“The practice of making phone calls, even when you don’t have any particular reason, will make it easier when you need support. If you are having a difficult day, consider using the phone to do service.”
Tools of Recovery, page 10
Like many, I have struggled reaching out when I’m hurting—I didn’t want to burden anybody. I had been sober in recovery for several years, active in step work and service; but there came an evening when I started to unravel. I was pacing the floor in my little two-room apartment, squirrel-caging, actually wearing a rut in the carpet. I was past being cognizant enough to call my sponsor or anyone else. I was, as they say, stark raving sober.
The phone rang. It was a guy from meetings. I barely knew him and there was no great rapport between us. He said his sponsor told him he had to call a different program person every day, and today he called me. I said something like, “Oh. So… how’s it going?” He gave a brief check-in. I don’t think I told him of my straits; I didn’t have the courage. It was a brief and civil, if not pleasant, exchange.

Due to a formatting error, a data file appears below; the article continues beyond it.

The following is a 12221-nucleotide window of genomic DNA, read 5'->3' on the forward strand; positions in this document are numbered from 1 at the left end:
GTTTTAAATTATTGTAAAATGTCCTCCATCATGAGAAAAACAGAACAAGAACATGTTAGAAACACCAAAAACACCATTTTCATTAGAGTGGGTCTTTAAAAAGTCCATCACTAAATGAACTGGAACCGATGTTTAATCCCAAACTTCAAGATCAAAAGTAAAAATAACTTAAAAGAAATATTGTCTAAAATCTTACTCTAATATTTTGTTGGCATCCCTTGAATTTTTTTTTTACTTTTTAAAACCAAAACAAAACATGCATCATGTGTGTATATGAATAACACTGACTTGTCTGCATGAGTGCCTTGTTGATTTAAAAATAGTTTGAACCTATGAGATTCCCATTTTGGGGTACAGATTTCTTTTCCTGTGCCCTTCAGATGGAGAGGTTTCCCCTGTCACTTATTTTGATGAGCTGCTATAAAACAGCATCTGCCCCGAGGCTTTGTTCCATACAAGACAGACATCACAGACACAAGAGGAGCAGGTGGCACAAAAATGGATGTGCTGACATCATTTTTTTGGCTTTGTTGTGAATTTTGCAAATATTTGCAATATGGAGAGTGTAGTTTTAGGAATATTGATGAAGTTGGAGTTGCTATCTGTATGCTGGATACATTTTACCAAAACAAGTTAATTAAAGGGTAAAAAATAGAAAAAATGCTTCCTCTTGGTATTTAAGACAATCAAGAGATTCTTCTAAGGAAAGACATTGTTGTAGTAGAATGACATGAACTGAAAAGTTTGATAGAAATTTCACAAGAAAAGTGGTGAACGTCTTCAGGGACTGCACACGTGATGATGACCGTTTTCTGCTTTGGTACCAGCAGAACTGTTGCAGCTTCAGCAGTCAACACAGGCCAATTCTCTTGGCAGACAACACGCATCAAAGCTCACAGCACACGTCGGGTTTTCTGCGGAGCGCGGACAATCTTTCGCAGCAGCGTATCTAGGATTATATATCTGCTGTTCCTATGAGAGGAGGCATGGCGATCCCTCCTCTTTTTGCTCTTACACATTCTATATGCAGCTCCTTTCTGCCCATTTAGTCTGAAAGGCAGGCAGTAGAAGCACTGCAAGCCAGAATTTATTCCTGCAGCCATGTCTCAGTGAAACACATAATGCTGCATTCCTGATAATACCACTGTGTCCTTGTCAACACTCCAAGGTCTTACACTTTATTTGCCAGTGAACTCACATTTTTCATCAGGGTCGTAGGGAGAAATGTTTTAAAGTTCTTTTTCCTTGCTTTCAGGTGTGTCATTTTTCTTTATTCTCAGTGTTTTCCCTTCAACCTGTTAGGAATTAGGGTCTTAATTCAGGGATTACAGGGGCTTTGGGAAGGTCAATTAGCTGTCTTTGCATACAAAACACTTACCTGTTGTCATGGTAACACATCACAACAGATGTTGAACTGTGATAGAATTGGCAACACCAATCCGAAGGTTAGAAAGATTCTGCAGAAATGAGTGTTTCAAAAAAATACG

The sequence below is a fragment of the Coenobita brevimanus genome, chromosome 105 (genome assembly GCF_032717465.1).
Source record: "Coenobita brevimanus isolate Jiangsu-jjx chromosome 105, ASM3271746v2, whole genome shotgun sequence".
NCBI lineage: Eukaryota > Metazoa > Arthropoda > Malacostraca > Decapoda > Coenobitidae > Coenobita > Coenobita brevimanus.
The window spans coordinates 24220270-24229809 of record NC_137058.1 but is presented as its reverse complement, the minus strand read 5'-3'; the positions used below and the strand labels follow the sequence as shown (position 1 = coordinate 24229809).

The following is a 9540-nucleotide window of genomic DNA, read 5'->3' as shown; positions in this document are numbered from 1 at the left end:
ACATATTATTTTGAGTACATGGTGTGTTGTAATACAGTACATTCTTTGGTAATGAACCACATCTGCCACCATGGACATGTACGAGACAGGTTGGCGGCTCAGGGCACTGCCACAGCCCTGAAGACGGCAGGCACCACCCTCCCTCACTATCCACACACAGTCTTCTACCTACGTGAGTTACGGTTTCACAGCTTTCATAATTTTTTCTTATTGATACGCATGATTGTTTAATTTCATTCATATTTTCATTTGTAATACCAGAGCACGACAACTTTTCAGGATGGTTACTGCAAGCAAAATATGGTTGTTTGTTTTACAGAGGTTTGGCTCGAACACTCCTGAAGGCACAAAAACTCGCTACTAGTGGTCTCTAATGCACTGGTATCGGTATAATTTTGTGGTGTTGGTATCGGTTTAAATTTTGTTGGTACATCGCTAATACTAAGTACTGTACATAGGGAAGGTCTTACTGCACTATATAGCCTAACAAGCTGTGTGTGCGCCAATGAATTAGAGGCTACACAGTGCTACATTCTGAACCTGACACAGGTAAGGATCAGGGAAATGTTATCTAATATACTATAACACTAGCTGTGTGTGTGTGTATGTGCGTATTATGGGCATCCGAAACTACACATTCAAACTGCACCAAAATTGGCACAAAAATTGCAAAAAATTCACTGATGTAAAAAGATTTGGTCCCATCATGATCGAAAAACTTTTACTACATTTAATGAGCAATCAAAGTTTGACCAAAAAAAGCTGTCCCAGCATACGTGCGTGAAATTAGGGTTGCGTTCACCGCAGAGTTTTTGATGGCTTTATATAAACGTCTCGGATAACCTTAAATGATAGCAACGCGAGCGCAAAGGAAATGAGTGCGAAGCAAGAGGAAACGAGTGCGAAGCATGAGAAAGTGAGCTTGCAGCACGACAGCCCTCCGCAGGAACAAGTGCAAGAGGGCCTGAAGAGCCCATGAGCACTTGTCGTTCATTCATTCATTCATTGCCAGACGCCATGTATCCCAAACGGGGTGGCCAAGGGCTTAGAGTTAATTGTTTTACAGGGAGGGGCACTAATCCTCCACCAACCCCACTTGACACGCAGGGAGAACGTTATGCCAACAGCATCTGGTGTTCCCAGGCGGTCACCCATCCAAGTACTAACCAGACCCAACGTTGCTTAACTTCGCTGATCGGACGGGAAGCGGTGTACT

After he hung up, I realized I was back on earth among the living. His call snapped me out of my spiral. I know my Higher Power had him call me that day because I was too far-gone to seek help. By taking care of himself, he saved me.
It’s okay to call someone when I need help or just a friendly voice, and I never know whose life I might save.